Health officials had been giving priority to certain groups, including pregnant women, health care workers and those between the ages of 4 and 24. Clinics also had been vaccinating adults with underlying medical conditions - such as asthma, diabetes, heart and lung conditions, or a weakened immune system - that can make the flu even more dangerous.
"It's simpler; everybody can get it who wants it," said Nassau's health commissioner, Dr. Maria Torroella Carney.
New York got only about 23 percent of its anticipated supply of the H1N1 virus vaccine in October, the first month it became available.
The state is now getting weekly vaccine shipments that are double the volume of earlier allocations.
So far, New York has received more than 5 million vaccine doses, including more than 3 million doses for areas outside New York City.
Health officials said the flu is still widespread across the state and they encouraged taking advantage of the change in policy.
"While the flu is very unpredictable, typically we see the most flu activity during the next three months," said Dr. Richard Daines, state Health Department commissioner. "Getting vaccinated in the next month will provide protection against a possible third wave of the H1N1 flu this winter and spring."
Dr. Aaron Glatt, chief executive of New Island Hospital in Bethpage and a spokesman for the Infectious Diseases Society of America, echoed Daines. "This is a real window of opportunity."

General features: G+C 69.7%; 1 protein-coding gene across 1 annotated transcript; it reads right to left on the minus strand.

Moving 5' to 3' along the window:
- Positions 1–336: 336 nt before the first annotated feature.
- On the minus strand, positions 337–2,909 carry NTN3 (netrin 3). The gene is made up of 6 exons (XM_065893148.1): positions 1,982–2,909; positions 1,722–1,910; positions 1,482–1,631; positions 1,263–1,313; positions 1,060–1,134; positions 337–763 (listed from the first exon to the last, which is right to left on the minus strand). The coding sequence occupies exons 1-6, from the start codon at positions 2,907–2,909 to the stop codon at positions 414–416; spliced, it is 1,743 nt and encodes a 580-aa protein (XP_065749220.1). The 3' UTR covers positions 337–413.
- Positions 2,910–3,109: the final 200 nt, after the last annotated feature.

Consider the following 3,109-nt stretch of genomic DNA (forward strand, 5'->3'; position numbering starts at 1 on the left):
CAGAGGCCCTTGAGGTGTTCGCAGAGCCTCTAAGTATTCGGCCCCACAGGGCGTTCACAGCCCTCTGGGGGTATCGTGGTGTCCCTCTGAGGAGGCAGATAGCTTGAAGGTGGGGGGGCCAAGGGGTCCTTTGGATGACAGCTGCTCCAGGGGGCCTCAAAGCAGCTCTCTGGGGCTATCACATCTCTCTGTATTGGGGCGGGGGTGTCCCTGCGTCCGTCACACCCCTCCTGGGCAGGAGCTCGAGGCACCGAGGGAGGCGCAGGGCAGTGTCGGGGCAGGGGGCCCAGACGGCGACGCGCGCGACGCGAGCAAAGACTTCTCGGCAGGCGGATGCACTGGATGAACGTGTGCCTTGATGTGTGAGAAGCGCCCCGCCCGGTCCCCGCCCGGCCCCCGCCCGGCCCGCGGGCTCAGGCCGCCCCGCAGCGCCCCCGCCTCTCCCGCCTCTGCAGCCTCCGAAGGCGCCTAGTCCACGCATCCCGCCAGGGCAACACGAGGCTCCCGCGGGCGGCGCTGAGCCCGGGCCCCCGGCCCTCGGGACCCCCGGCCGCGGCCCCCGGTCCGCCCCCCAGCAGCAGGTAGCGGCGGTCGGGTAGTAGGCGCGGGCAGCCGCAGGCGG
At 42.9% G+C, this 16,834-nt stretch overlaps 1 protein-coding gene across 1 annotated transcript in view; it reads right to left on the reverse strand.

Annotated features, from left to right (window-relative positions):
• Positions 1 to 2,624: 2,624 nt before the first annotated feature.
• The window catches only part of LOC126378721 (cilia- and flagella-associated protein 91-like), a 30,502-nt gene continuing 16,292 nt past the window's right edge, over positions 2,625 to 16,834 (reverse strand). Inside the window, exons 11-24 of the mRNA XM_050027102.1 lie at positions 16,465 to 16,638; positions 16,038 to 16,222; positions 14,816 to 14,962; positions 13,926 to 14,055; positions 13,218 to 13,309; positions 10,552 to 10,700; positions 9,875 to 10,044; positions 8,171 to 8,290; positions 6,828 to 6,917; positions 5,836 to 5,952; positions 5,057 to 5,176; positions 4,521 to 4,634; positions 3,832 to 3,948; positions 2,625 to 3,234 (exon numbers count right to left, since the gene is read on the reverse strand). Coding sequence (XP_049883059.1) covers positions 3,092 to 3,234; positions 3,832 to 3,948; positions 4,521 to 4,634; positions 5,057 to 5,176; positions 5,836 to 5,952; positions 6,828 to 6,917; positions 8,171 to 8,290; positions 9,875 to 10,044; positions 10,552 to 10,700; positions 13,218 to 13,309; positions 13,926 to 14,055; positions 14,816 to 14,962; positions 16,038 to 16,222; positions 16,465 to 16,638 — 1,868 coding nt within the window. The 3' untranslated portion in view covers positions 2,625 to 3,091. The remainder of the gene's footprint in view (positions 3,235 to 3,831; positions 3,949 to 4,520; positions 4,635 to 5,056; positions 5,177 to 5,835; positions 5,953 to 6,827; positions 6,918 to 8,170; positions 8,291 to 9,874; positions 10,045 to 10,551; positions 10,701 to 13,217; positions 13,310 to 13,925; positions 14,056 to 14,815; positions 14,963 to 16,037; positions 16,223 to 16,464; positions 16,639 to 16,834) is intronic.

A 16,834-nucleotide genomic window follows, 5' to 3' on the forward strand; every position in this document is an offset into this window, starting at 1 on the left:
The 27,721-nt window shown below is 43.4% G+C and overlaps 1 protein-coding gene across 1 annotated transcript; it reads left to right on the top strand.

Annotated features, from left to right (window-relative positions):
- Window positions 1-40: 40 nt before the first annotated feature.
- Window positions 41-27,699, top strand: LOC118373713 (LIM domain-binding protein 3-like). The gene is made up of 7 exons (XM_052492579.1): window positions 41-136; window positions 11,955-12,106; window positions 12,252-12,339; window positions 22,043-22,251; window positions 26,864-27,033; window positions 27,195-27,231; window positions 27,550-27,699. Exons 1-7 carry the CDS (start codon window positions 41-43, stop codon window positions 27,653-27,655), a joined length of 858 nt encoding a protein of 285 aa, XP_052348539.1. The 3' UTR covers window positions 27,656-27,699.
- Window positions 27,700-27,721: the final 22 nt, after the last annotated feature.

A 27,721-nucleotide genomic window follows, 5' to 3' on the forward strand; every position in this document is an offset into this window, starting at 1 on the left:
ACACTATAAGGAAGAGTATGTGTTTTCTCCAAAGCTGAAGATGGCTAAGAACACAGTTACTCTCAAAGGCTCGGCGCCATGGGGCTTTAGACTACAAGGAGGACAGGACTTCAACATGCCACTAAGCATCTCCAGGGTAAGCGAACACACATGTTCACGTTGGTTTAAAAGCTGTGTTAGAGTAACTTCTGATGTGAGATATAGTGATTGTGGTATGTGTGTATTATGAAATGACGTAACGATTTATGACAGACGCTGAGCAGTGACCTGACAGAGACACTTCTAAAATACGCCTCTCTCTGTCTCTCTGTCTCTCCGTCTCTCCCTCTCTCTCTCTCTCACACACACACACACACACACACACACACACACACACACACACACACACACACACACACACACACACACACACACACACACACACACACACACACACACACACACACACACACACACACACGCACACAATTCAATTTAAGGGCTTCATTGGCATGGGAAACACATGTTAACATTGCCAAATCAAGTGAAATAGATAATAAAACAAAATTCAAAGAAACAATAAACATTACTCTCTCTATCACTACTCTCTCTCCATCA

Both county health commissioners welcomed not having to give the vaccine only to those in priority groups and said there was now plenty of vaccine.
Carney especially encouraged those 65 and older to get the shot, pointing out that about a quarter of all deaths since September from H1N1 have been older people.
Suffolk's acting health commissioner, Dr. Linda Mermelstein, said the department has been getting calls from doctors who have gotten their own shipment of H1N1 vaccine along with some from the county and wanted to return the excess.
"We are at the point we want to get it out to everyone," she said. She said those on a waiting list for the vaccine are being contacted to set up appointments.
Finding seasonal flu vaccine, however, remains harder, Glatt said - although he said there has been little sign of seasonal flu so far. He said people should check with their doctors about its availability. "There may be a little more coming," he said.
With Ridgely Ochs